Detention in the 'War on Terror': Constitutional Interpretation Informed by the Law of War
Alec D. Walen
Rutgers School of Law, Camden
University of Amsterdam - Amsterdam Center for International Law
July 31, 2007
ILSA Journal of International & Comparative Law, Vol. 14, No. 1, 2008
This article focuses on the detention of nonresident aliens in the "war on terror." Its central theses are three. First, nonresident aliens under the power of the U.S. benefit from constitutional protections that prohibit the U.S. from depriving them of liberty without due process of law. In making the case for this we expose a widespread misreading of Johnson v. Eisentrager, according to which the Supreme Court has "emphatically" rejected the claim that nonresident aliens benefit from constitutional protections of their liberty. There is, as a matter of fact, no settled case law on this issue, but the best interpretation of the Constitution clearly calls for according constitutional protection to the nonresident aliens who constitute the bulk of the detainees in the "war on terror."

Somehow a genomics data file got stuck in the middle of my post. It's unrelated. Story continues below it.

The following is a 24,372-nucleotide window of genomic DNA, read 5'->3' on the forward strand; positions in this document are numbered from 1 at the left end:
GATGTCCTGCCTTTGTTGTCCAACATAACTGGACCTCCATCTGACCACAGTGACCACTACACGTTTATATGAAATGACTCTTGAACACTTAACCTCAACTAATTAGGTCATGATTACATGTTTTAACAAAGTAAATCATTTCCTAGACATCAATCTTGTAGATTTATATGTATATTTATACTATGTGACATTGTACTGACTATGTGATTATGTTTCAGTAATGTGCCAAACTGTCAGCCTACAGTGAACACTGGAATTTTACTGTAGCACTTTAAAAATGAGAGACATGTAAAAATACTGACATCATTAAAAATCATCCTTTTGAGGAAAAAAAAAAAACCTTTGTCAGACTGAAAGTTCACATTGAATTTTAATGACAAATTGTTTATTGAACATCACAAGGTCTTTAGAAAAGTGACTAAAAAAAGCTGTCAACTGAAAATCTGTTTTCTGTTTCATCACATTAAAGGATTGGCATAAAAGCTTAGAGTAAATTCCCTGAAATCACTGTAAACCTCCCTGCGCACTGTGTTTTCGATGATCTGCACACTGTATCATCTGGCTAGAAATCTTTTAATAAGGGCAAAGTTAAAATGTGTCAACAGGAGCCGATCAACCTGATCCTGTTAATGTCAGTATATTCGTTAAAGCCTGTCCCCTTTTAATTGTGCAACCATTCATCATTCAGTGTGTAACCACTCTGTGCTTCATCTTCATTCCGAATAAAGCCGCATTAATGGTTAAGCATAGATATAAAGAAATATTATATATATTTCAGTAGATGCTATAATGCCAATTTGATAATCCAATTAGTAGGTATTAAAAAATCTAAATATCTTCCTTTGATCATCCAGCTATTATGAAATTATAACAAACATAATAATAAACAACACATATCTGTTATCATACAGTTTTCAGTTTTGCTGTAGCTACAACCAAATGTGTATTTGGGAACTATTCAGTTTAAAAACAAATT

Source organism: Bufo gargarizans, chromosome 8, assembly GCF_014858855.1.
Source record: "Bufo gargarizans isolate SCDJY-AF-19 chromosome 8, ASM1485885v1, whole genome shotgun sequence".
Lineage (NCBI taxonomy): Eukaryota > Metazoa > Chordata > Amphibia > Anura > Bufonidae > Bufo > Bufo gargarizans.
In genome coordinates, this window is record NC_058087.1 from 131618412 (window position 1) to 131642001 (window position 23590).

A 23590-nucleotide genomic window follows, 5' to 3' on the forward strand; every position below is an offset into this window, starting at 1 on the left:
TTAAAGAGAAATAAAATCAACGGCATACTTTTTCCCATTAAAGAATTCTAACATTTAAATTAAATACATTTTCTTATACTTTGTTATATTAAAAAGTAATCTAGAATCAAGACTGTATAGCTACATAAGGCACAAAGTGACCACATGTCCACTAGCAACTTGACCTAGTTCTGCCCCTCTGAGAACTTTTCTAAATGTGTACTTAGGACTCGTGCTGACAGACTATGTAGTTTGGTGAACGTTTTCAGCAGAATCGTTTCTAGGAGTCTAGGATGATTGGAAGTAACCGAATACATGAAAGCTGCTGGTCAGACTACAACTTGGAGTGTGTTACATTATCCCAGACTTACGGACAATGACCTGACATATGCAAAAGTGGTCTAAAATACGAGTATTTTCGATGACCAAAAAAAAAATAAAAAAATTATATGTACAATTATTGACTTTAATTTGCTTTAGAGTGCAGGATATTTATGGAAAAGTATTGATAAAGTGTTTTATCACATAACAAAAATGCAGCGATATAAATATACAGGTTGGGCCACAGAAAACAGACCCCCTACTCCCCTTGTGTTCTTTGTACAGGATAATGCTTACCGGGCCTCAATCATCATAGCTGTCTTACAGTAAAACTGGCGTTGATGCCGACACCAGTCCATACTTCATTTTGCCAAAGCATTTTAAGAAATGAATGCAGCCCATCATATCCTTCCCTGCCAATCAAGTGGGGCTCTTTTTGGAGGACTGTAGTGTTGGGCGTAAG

Second, international law, in particular the law of international armed conflict, provides appropriate guidance on how to interpret the process that is due nonresident alien detainees in the "war on terror." It provides a just balance between the legitimate need for security and the liberty interest of individuals. In making the case for this, we criticize the reading of the law of war in Hamdi v. Rumsfeld, and adopted by the Bush Administration generally, and in particular in establishing the Combatant Status Review Tribunals.
Third, courts can apply the constitutional standards we discuss, both through appeals rights and habeas. The Detainee Treatment Act and Military Commissions Act have stripped nonresident aliens of their statutory habeas rights, but they cannot strip them of their constitutionally guaranteed habeas rights. These are subsidiary procedural rights that ensure the protection of their constitutional rights, and in particular their constitutional right against the deprivation of liberty without due process of law.
Number of Pages in PDF File: 43
Keywords: Due Process, Constitutional Rights, nonresident aliens, law of war, detention, war on terrorAccepted Paper Series
Date posted: April 13, 2007 ; Last revised: October 21, 2009
© 2014 Social Science Electronic Publishing, Inc. All Rights Reserved.
This page was processed by apollo2 in 0.656 seconds